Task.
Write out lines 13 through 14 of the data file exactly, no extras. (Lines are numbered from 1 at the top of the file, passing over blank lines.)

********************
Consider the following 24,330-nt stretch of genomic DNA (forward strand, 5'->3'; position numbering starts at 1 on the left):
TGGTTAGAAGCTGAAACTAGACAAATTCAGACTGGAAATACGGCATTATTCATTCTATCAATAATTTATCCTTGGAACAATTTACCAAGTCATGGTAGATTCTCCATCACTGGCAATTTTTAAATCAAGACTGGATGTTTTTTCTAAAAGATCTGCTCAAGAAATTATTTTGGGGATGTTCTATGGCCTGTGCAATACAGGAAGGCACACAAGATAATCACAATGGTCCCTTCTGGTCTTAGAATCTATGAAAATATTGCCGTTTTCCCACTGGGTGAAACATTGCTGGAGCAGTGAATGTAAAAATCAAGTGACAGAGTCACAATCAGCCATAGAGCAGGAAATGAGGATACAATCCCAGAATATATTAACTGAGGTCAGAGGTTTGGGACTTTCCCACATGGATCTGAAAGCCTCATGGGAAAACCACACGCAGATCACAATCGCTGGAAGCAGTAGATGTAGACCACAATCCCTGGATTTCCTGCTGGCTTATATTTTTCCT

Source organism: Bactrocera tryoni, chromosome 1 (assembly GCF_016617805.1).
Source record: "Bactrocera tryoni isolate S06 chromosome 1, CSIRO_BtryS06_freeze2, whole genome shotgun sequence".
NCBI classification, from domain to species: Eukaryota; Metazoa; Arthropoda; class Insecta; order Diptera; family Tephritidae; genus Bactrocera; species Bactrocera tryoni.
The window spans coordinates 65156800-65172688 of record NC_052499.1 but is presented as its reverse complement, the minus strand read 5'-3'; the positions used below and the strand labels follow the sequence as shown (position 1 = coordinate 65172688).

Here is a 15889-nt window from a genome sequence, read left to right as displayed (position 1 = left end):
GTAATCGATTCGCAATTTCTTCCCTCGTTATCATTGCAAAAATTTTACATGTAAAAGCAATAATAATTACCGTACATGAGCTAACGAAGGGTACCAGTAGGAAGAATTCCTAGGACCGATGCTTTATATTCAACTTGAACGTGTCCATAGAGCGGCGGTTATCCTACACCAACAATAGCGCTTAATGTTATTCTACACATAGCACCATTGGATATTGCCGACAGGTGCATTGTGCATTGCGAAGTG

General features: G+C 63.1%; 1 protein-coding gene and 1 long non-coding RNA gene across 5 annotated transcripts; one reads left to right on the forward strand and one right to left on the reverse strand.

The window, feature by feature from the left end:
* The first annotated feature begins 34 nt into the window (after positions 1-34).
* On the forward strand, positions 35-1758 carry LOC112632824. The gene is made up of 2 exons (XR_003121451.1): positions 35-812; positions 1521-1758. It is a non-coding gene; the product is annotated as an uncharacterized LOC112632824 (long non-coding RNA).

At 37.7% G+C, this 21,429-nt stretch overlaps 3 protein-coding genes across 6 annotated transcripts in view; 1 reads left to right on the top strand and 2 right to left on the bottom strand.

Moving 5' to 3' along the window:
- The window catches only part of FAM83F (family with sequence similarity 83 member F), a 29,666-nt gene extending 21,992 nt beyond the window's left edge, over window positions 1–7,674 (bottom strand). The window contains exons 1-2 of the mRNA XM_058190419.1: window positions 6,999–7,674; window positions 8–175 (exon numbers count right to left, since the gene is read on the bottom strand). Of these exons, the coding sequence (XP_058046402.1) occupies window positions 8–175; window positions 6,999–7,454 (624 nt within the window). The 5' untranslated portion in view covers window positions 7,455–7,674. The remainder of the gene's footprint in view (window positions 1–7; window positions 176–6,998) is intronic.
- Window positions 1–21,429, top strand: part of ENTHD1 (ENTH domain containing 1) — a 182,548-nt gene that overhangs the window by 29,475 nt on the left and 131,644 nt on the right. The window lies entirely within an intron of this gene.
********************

At 37.7% G+C, this 21,429-nt stretch overlaps 3 protein-coding genes across 6 annotated transcripts in view; 1 reads left to right on the top strand and 2 right to left on the bottom strand.

Moving 5' to 3' along the window: